Berkeley Lab'sNERSC Division has an opening for an Exascale Science Applications Postdoctoral Fellow (NESAP). We are looking for highly motivated postdocs to join the NERSC ExaScale Application Readiness Program (NESAP), funded by theUS Department of Energy Officeof Science. Fellows will be working in multidisciplinary teams composed of computer, computational, and domain scientists that will transition codes to the Cori system and produce mission-relevant science that truly pushes the limits of high-end computing. Candidates will carry out code transition and simulation efforts in collaboration with project PI and team members and with NERSC and vendor staff. Specific duties may include analysis and optimization of parallel applications; performance engineering; development of improved algorithms and implementations for manycore systems; and research in a specific computational application domain. Fellows will be expected to disseminate results of research activities through refereed publications and conference presentations and to ensure that new methods are suitably documented for other members of the extraordinary postdoc team as well as for NERSC staff, vendors, and NERSC users.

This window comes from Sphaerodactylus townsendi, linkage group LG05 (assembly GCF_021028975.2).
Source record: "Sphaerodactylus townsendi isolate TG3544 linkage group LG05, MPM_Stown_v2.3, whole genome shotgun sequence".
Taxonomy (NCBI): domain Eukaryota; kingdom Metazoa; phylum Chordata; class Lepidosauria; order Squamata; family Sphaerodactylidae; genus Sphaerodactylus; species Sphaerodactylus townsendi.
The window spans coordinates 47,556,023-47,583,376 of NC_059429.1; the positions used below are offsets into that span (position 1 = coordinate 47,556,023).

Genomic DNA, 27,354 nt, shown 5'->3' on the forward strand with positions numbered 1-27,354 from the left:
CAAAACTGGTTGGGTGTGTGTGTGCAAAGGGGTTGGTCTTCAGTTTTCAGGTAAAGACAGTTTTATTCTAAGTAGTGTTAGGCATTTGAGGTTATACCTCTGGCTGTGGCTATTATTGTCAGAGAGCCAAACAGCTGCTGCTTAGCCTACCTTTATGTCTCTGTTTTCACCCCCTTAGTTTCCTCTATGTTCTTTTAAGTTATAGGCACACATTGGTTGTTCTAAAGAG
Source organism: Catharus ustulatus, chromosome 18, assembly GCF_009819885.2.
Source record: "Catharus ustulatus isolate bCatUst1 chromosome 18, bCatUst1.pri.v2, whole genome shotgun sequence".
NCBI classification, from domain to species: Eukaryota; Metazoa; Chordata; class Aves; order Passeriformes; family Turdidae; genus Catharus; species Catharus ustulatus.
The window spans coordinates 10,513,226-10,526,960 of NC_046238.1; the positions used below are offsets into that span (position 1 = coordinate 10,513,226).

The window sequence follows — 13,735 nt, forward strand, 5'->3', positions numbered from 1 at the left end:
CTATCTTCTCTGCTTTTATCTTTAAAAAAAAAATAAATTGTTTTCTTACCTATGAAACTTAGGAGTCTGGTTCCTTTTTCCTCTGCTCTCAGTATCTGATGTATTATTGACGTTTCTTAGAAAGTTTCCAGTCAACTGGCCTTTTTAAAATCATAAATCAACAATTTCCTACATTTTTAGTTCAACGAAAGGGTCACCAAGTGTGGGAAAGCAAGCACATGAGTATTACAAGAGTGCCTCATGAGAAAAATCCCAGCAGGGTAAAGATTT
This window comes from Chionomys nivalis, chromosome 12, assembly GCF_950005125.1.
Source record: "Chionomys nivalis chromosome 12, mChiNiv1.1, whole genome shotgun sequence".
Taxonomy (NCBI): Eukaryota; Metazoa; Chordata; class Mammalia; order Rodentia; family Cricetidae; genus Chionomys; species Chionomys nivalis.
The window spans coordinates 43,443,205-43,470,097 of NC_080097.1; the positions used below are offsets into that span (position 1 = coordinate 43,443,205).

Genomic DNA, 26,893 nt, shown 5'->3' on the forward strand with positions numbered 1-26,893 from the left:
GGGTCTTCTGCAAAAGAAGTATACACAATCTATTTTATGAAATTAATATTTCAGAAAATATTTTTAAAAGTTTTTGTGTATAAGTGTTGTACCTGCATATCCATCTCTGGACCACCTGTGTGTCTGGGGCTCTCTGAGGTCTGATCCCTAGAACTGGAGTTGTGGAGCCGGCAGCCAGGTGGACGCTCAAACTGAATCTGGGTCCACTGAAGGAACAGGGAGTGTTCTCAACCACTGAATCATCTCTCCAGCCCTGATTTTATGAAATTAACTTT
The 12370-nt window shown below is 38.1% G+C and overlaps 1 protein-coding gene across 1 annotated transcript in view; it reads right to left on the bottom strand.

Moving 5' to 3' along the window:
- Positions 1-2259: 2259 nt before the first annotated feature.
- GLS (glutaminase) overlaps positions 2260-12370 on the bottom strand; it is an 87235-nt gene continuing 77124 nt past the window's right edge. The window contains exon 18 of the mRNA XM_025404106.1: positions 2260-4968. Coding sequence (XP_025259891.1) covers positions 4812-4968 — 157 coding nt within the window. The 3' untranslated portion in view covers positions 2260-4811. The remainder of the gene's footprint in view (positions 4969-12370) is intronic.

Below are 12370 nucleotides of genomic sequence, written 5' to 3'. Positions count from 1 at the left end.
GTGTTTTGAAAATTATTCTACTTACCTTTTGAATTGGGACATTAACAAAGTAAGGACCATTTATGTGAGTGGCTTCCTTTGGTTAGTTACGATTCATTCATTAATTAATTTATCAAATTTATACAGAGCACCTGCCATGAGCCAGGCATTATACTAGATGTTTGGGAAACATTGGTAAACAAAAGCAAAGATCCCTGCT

The Challenge: To enable NERSC HPC workload to scale on energy-efficient supercomputers. In search of answers to some of the most important scientific questions of our time, scientists use computationally intensive algorithms that push beyond the limits of scale and performance on traditional HPC systems. To meet the demands of these science applications, NERSC has deployed Cori, a 30 petaflop Cray XC40 supercomputer (named in honor of Gerty Cori, the first American woman to win a Nobel Prize in science). Cori was designed for large-scale simulations, modeling, and data analysis. It is based in part on the new energy-efficient Intel Xeon Phi/Knights Landing (KNL) many-core processor. You will carry out code transition efforts in collaboration with project PI and team members and with the support of NERSC and vendor staff.
What You Will Do: